Friend of the Devil

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"Friend of the Devil"
Song by Grateful Dead from the album American Beauty
Released November 1970
Genre Folk rock, Country rock
Label Warner Bros. Records
Composer Jerry Garcia and John Dawson, Robert Hunter
Producer Grateful Dead, Steve Barncard
American Beauty track listing
"Box of Rain"
(1)
"Friend of the Devil"
(2)
"Sugar Magnolia"
(3)

"Friend of the Devil" is a song recorded by the Grateful Dead. The music was written by Jerry Garcia and John Dawson and the lyrics are by Robert Hunter. It is the second track of the Dead's 1970 album American Beauty.

"Friend of the Devil" is about an outlaw, on the run from the police. His crime is never explicitly stated. The Devil helps him escape, but winds up chasing him just as the law does; several lines of the song are ambiguous, and could refer to either law enforcement or servants of Satan, such as "I was trailed by twenty hounds", which could refer to either police dogs sniffing his trail, or mythical hellhounds.

The song is acoustic, like most of American Beauty. It is known for the riff lead guitarist Jerry Garcia plays in the bass register, which is a descending G major scale (G F# E D C B A G). The song is among the most covered songs written by the Grateful Dead; Hunter later stated, "that was the closest we've come to what may be a classic song."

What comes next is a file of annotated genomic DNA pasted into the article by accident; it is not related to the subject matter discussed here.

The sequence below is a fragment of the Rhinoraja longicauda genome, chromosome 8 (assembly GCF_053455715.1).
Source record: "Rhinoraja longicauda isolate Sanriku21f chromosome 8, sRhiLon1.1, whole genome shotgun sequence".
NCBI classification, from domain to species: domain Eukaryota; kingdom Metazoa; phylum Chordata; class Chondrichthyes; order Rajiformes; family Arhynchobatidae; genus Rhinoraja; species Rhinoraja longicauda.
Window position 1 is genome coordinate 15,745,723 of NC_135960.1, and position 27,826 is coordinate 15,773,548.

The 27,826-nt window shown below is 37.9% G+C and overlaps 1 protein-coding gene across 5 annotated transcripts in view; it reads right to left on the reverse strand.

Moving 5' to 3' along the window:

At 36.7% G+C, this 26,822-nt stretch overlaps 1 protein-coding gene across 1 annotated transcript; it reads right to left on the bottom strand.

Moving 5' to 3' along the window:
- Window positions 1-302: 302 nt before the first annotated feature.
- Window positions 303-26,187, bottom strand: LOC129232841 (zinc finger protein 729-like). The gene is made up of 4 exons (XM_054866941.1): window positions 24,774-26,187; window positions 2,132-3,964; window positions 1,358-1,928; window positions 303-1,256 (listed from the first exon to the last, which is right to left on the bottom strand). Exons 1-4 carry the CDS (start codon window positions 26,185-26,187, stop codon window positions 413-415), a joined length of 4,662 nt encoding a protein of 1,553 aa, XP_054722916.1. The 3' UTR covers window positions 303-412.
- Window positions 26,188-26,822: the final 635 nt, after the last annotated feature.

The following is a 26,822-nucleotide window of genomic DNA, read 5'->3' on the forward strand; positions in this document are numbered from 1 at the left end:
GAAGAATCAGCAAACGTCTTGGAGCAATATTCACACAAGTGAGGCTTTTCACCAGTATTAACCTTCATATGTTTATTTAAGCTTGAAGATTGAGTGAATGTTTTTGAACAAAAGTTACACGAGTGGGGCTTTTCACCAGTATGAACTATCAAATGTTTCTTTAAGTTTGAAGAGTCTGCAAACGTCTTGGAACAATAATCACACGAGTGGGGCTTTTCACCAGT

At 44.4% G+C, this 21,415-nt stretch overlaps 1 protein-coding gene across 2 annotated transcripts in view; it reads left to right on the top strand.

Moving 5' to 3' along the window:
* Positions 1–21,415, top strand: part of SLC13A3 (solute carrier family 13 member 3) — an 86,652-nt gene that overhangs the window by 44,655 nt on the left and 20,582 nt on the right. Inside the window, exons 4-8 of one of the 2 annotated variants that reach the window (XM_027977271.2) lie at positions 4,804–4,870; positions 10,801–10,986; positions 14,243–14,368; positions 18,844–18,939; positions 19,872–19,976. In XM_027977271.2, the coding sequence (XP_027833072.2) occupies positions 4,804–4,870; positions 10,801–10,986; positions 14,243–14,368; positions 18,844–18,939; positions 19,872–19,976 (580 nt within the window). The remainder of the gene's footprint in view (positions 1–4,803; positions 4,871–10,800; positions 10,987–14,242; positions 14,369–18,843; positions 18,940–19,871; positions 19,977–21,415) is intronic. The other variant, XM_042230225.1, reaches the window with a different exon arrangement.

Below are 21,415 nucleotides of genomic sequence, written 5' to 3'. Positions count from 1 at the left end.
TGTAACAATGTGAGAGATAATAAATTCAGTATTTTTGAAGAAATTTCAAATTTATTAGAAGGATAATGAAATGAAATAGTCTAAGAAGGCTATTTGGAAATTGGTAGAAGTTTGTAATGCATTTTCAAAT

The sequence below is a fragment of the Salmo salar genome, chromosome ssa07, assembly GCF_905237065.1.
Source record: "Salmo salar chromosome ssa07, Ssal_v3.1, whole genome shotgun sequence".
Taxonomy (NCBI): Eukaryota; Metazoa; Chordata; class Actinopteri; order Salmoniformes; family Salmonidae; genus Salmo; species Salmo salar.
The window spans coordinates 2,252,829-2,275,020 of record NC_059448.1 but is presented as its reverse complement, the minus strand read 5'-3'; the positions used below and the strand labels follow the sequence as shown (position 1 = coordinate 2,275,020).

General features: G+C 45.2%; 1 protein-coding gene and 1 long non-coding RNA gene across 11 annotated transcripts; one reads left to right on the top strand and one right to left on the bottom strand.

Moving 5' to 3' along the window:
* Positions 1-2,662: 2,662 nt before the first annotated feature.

The song was introduced in concert on February 28, 1970 at the Family Dog in San Francisco. Later in the band's history, the song slowed down significantly in live performances. Loggins and Messina, whose version of the song was slowed down, might have inspired the Dead to do the same. In more recent history, Phil Lesh with Phil's band Phil Lesh and Friends do a more up-tempo version similar to the original.

Hunter plays a slightly different version on his album (released only in LP format) Jack O'Roses. He adds a final verse:

"You can borrow from the Devil/ You can borrow from a friend/ But the Devil'll give you twenty/ When your friend got only ten"

During the 1960s, 1970s and 1980s, many American Christian groups railed against rock bands with perceived Satanic influences. This song was frequently cited as an example[citation needed], due to its apparent sympathy to an outlaw who makes a deal, literal or not, with the Devil.

Cover versions[edit]

References[edit]

  1. ^ Here I Am: The Lyle Lovett Collection by Lyle Lovett, http://rateyourmusic.com/release/comp/lyle_lovett/here_i_am__the_lyle_lovett_collection/, rateyourmusic.com, 2009
  2. ^ Mike Ayers (May 19, 2013). "Tom Petty And The Heartbreakers Turn Hangout Fest Into Karaoke Bar". MTV News. Retrieved August 22, 2013. 
  3. ^ Chris Payne (May 19, 2013). "Tom Petty & the Heartbreakers End Bonnaroo 2013 With Extended Jams". Billboard. Retrieved August 22, 2013. 

External links[edit]